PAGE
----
Summary and conclusion
In this study I have described particular aspects of life in a particular school interspersed with considerations of the influence on those aspects of institutional and external factors. In this final chapter I want to draw these themes together and also point to the implications for educational practice. The overall connecting theme has been posited as one of division. Some divisions are promoted by factors external to the school, such as social class and the technological nature of society;1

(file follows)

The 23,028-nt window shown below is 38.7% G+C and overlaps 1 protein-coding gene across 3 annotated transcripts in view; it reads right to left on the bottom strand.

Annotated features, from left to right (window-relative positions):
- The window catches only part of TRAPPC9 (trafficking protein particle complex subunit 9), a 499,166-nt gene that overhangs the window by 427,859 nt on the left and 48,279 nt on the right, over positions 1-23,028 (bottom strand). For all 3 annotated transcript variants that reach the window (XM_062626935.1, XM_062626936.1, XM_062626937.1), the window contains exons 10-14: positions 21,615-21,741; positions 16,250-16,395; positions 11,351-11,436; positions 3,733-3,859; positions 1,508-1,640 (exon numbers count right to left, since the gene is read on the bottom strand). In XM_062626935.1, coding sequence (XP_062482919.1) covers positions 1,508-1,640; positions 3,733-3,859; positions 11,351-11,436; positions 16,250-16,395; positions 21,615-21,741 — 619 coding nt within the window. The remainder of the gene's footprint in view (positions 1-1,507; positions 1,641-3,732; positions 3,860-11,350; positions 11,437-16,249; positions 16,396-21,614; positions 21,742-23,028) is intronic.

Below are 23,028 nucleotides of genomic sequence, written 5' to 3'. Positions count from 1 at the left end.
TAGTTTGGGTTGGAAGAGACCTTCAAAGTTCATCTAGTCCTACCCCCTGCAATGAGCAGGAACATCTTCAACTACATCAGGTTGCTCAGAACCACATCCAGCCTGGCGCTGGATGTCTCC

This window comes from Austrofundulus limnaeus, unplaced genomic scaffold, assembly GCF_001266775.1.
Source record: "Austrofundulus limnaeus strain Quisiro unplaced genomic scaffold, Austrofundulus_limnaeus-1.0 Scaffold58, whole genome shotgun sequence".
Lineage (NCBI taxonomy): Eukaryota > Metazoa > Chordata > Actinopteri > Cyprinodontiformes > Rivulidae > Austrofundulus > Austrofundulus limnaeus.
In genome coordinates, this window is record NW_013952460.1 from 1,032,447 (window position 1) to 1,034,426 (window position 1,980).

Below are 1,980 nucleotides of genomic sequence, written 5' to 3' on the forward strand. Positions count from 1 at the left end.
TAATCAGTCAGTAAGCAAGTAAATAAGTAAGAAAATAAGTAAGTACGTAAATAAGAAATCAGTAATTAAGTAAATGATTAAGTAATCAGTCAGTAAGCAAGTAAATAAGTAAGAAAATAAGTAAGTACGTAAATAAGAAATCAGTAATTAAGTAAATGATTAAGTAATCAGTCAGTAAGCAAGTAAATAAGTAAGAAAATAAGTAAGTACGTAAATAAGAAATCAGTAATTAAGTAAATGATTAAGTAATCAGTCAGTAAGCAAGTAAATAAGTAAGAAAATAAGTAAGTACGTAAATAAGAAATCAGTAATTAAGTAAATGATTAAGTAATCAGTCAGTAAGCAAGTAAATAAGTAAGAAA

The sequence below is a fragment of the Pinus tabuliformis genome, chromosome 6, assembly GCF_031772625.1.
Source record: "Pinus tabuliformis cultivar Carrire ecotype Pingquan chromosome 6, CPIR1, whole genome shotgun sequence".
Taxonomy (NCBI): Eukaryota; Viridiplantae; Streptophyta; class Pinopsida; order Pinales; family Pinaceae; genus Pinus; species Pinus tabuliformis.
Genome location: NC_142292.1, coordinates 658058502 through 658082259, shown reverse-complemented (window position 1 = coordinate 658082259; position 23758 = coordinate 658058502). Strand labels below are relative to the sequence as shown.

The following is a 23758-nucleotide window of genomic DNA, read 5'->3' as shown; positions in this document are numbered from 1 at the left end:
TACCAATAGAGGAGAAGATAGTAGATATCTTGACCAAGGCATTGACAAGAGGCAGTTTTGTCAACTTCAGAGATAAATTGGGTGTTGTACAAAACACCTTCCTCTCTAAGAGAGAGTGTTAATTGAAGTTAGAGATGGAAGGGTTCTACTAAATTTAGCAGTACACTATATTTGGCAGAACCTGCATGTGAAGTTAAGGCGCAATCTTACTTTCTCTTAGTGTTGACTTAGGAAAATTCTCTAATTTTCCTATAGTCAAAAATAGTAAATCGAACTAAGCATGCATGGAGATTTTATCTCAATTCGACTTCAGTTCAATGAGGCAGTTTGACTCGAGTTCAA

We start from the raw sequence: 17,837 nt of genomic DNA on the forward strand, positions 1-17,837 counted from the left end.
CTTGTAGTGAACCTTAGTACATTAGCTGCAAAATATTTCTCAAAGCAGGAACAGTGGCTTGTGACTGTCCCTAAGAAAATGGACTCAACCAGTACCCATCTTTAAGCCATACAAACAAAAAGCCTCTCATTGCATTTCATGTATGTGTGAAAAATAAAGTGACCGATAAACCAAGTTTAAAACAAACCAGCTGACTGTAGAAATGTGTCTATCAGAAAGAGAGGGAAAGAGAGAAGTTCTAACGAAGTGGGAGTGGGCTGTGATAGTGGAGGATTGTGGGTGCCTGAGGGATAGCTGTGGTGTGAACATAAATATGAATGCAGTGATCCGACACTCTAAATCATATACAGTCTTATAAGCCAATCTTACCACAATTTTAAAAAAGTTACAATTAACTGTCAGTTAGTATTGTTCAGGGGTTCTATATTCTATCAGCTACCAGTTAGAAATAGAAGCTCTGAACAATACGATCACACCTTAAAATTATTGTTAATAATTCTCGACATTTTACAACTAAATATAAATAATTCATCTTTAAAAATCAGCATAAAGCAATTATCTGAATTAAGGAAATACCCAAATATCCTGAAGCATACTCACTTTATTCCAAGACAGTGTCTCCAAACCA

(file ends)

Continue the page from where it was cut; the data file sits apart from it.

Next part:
others by institutional elements. Teacher, pupil and parent perspectives both reflect and promote those divisions, while teacher and pupil strategies and adaptations are the expression of them, consolidating and promoting in turn. I will argue that divisions arise from different sources, that some are less deeply-rooted than others, that influence is injected into the dividing at various levels, and that these levels are not necessarily inextricably linked with each other. On the one hand, there is the press of powerful forces in society, but on the other, a range of choices for the individual teacher. In the interstices of the prevailing system, as evidenced at Lowfield, lie the opportunities for change.